Pinkerton's Great Detective (Hardcover)
The Amazing Life and Times of James McParland
Viking Books, 9780670025466, 384pp.
Publication Date: November 14, 2013
The operatives of the Pinkerton's National Detective Agency were renowned for their skills of subterfuge, infiltration, and investigation, none more so than James McParland. So thrilling were McParland's cases that Sir Arthur Conan Doyle included the cunning detective in a story along with Sherlock Holmes.
Riffenburgh digs deep into the recently released Pinkerton archives to present the first biography of McParland and the agency's cloak-and-dagger methods. Both action packed and meticulously researched, Pinkerton's Great Detective brings readers along on McParland's most challenging cases: from young McParland's infiltration of the murderous Molly Maguires gang in the case that launched his career to his hunt for the notorious Butch Cassidy and the Wild Bunch to his controversial investigation of the Western Federation of Mines in the assassination of Idaho's former governor.
Filled with outlaws and criminals, detectives and lawmen, "Pinkerton's Great Detective" shines a light upon the celebrated secretive agency and its premier sleuth.
About the Author
Praise For Pinkerton's Great Detective: The Amazing Life and Times of James McParland…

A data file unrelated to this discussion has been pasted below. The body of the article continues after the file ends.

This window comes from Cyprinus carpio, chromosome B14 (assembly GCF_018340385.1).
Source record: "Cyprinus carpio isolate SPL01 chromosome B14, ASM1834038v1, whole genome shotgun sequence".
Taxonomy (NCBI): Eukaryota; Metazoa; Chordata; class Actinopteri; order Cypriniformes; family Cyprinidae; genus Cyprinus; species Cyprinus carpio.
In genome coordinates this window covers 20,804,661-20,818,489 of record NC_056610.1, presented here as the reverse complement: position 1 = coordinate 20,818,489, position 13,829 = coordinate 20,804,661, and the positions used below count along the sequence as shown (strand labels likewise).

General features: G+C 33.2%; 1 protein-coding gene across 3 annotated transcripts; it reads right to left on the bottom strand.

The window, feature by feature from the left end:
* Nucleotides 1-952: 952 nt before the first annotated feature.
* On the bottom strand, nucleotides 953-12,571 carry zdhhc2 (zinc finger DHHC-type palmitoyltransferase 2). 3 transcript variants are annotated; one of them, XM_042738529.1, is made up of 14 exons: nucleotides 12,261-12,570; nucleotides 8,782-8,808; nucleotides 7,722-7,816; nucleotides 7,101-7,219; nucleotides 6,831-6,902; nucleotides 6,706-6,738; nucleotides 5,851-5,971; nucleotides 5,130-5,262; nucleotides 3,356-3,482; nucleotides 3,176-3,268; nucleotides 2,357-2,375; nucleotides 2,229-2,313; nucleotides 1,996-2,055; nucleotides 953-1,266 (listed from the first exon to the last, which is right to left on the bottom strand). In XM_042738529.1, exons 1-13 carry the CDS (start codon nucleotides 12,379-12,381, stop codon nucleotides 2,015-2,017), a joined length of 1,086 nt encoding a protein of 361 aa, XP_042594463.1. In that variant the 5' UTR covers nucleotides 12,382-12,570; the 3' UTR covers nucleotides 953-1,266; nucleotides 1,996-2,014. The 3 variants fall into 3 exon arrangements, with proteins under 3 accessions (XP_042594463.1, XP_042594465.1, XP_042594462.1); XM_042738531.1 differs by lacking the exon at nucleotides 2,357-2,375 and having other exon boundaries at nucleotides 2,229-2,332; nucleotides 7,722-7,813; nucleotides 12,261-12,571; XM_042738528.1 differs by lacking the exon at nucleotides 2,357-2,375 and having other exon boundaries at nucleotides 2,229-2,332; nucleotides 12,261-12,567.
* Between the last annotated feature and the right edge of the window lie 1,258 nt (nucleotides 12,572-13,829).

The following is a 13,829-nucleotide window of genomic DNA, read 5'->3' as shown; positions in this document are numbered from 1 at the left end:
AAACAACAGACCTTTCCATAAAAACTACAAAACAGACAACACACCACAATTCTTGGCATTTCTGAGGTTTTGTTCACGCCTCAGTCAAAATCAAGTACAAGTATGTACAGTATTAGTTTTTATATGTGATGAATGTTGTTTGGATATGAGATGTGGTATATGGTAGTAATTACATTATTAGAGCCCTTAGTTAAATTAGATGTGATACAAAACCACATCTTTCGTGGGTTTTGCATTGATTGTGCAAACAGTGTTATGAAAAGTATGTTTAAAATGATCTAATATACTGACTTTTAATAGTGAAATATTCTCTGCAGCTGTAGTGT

“Locating the real James McParland amid the invective, acclaim and invention (including his own) is no easy task, and Beau Riffenburgh, author of '’Shackleton's Forgotten Expedition,’ has made good use of the recently released Pinkerton archives.... McParland was the prototype of a character that has become an adored part of America’s cultural landscape, the hard-boiled gumshoe, the lone sleuth in search of justice.”
—Ben McIntyre, The New York Times
“Revisiting archives and reintroducing historical context, Riffenburgh unfolds a measured, thought-provoking tale of mine-centered mayhem.”
“Thanks to Riffenburgh, it is not hard to divine the truth. McParland was neither a demon nor a saint. This is no copout. The man belonged to an age ravaged by violence and conflict, and his job as he understood it was to capture the guilty.... He was not always in the right, but he broke with the right less often and less deliberately than the criminals he hunted. That is as much heroism as Riffenburgh, a great detective in his own right, has managed to find in this alien, tumultuous time.”
—The Christina Science Monitor
“Riffenburgh navigates… [a] moral quagmire deftly, contextualizing McParland and his far more violent time, while simultaneously deconstructing the image of the ‘Great Detective.’”
—The Daily Beast